By listening to their partner’s experiences, being present in moments when their partner experiences racism, or spending time with their partner’s friends and family, a white individual may unlearn some of the unconscious stereotypes and biases they have learned from a racist society. The white partner may in turn be able to help lift the veil for their partner, so that they may see themselves for their individual traits and merits, rather than just as a member of their racial group as perceived by society. 

Double Consciousness and Interracial Relationships

Interracial relationships are not without their challenges, however. One of DuBois greatest contributions to the sociology of race is his idea of double consciousness. He theorized that Black Americans had to develop double consciousness to successfully navigate between the two separate world of whiteness and Blackness. In order to blend into a majority-white culture, Black people must see themselves through the eyes of white people; in order to maintain ties to their own minority culture, they must see themselves through the eyes of Black people.

DuBois described this as “two souls, two thoughts, two unreconciled strivings; two warring ideals in one dark body” (The Souls of Black Folk) and used it to describe broad social patterns. Yet double consciousness is apparent in individual interactions too, including those with an intimate partner.

W.E.B. DuBois Double Consciousness and code switching
“It is a peculiar sensation, this double consciousness, this sense of always looking at one’s self through the eyes of others, of measuring one’s soul by the tape of a world that looks on in amused contempt and pity.” – W.E.B. DuBois, The Souls of Black Folk, 1903

In the case of an interracial relationship, a Black individual might also experience double consciousness by seeing themselves through the eyes of their partner, and thus feel pressure to become a more desirable version of themselves. One strategy frequently employed to do so is code-switching, defined as “adjusting one’s style of speech, appearance, behavior, and expression in ways that will optimize the comfort of others in exchange for fair treatment, quality service, and employment opportunities.”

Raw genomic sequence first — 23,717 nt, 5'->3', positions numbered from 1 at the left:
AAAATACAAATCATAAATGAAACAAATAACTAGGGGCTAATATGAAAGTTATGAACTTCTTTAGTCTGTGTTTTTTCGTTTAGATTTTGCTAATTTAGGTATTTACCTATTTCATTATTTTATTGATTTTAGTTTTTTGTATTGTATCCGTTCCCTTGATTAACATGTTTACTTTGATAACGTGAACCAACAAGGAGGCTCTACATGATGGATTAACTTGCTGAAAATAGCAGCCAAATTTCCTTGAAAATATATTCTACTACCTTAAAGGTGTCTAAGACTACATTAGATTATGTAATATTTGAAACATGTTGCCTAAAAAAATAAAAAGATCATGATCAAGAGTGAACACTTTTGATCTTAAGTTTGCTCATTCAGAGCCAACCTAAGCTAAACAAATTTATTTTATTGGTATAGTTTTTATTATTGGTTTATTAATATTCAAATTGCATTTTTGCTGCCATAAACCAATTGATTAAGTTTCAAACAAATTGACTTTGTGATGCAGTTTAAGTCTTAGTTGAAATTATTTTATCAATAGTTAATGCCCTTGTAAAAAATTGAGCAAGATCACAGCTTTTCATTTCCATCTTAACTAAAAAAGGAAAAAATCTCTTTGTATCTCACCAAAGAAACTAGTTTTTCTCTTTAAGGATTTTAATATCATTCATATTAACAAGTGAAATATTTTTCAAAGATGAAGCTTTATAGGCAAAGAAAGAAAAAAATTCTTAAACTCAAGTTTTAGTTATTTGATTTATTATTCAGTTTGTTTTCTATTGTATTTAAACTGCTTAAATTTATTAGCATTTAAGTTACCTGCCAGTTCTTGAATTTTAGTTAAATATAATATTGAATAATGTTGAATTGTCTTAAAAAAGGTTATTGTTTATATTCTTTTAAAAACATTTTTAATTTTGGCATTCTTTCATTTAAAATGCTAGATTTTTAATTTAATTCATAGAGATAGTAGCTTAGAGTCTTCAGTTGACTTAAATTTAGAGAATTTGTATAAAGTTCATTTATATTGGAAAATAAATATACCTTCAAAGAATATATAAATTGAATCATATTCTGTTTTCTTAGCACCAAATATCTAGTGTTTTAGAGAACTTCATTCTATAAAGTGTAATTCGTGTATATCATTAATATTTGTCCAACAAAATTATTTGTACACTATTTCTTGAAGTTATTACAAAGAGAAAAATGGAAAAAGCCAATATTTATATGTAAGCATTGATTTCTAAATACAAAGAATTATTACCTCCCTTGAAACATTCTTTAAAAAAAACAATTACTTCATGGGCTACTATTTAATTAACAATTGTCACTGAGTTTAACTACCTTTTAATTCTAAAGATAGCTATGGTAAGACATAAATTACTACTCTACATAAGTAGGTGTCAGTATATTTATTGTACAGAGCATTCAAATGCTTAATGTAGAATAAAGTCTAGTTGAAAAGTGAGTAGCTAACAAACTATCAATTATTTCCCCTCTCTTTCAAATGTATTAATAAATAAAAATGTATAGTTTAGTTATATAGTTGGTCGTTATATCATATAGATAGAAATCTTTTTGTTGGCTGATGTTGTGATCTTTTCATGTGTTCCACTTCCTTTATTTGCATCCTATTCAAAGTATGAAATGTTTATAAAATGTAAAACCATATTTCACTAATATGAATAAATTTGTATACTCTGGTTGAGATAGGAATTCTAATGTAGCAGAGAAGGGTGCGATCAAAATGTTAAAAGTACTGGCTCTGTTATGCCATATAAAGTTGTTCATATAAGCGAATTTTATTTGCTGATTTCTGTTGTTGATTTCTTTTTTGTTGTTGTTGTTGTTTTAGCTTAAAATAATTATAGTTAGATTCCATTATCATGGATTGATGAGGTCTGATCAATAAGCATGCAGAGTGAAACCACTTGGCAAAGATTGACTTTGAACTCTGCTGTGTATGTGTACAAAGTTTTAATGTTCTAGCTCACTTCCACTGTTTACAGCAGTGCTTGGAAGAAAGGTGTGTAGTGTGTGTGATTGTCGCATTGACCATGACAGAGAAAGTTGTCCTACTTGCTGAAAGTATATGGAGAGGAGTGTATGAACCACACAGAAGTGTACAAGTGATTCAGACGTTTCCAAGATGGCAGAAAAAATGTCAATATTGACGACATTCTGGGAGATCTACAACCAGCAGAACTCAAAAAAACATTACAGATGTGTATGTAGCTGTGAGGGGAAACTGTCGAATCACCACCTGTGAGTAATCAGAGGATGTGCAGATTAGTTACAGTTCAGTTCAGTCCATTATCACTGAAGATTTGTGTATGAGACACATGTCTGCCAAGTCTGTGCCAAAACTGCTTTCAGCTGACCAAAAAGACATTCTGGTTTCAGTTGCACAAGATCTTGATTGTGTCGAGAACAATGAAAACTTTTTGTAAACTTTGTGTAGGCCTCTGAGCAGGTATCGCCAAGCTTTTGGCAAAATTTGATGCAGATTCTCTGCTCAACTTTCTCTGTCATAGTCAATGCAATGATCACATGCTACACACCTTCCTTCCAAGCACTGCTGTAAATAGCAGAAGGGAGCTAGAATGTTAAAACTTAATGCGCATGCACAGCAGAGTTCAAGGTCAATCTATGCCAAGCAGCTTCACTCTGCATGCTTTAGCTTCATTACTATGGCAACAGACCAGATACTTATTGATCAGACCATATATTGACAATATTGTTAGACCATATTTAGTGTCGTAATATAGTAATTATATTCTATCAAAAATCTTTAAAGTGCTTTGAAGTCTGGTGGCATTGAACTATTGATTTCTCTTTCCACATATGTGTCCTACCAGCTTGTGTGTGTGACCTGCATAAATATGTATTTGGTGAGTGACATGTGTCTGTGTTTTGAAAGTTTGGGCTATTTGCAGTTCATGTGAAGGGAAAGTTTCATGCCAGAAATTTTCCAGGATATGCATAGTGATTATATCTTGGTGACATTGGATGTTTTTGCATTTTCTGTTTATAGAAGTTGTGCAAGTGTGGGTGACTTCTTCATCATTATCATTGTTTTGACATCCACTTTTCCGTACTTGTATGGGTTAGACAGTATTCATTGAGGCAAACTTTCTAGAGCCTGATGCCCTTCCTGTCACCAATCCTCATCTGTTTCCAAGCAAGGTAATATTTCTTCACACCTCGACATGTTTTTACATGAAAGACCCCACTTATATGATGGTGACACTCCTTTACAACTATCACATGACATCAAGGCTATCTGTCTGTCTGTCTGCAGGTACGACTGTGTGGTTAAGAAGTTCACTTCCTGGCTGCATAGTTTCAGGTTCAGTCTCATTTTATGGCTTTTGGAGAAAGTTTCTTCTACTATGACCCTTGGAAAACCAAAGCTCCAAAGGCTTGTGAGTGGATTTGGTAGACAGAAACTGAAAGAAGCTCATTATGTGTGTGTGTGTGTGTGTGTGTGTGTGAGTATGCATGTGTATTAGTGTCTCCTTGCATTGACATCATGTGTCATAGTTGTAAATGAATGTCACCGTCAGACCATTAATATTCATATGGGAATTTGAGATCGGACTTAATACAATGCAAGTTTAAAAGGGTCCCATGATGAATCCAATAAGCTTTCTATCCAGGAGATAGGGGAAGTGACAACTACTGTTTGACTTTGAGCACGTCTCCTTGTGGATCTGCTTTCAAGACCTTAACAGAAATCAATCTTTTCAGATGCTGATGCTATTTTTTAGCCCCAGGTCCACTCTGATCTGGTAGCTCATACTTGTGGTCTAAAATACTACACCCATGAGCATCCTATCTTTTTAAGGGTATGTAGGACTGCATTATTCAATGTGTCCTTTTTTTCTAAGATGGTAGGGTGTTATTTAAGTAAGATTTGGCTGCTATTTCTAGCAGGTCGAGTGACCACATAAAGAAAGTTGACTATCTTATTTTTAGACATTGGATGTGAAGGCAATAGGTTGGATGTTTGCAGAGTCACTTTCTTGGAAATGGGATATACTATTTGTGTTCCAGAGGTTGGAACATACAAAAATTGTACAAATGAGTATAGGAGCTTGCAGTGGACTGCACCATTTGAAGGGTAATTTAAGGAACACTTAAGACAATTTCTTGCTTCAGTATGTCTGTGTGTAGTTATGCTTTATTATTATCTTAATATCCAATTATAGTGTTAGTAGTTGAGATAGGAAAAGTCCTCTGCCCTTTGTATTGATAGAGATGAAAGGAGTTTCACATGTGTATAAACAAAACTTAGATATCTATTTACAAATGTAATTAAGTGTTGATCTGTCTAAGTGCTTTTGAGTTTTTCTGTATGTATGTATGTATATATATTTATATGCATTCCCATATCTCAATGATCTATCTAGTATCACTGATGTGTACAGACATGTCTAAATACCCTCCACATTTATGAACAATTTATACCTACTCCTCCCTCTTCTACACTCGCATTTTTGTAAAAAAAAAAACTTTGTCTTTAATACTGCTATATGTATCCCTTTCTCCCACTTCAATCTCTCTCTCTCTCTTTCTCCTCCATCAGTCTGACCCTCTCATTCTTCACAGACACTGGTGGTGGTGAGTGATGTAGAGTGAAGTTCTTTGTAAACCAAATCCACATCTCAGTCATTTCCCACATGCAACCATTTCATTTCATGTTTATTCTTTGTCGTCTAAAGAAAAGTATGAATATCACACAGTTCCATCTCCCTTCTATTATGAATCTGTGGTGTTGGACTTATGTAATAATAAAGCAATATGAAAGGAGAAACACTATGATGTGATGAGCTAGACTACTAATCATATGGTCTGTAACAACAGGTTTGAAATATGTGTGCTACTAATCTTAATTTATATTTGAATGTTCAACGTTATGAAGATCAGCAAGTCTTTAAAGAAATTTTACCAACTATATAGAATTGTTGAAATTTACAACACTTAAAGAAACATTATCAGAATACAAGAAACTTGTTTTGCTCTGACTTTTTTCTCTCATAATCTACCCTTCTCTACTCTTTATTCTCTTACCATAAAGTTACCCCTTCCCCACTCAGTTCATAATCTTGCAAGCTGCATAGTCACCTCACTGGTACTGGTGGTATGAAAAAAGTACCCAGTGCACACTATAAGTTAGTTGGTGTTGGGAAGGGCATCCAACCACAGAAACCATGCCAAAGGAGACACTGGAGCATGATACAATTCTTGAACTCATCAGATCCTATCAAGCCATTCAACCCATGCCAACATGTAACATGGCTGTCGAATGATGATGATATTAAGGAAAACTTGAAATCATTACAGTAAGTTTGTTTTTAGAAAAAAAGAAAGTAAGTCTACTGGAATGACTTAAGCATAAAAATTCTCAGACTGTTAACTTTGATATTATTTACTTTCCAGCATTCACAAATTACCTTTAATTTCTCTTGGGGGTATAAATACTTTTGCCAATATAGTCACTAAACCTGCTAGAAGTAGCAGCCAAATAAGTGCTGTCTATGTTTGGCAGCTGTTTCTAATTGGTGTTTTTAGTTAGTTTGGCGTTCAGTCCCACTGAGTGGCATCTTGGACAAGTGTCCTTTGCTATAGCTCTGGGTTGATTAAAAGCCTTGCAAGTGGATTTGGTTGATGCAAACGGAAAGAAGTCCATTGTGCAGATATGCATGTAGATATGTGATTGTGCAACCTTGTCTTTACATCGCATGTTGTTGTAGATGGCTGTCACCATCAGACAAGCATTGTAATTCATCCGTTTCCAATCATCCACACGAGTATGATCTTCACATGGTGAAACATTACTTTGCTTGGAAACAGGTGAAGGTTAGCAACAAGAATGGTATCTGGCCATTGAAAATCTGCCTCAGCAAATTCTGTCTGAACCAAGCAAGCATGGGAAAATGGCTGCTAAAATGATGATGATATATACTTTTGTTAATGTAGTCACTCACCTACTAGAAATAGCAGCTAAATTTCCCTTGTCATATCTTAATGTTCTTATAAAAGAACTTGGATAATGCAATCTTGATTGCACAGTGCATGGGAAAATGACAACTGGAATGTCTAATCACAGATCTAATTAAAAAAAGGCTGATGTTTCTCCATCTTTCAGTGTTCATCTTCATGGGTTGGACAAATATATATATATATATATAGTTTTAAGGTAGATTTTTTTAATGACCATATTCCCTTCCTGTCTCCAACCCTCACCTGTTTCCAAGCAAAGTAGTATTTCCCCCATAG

In relationships, this may involve avoiding the use of AAVE, hiding one’s natural hair, changing one’s style of dress, or otherwise toning down one’s Blackness to present a version of oneself that one thinks their partner likes better. This happens even when a white partner has never been explicitly racist or said anything to make their Black partner suspect that they need to code-switch. 

Final Thoughts of Code Switching and Race

Code-switching is a coping mechanism developed in response to a racist society, not in response to one’s partner. Thus, there is a way it can be turned off, at least in the context of one specific relationship. With communication and compassion, partners in virtually any relationship can learn to be fully vulnerable and unapologetically genuine with each other. With interracial relationships, there is an additional layer of complexity, but this is not an impossible challenge. Lifting the veil and reducing the need for double consciousness—even just on an individual level—are a step in the right direction toward building a society free from racism. 

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Cloé Fortier-King

Cloé Fortier-King is a senior at Colorado Mesa University, studying sociology with minors in both psychology and gender studies. She is active in Residence Life, Sociology Club, Sustainability Council, and the broader Grand Junction community. She hopes to pursue a career in advocacy, public policy, or social work.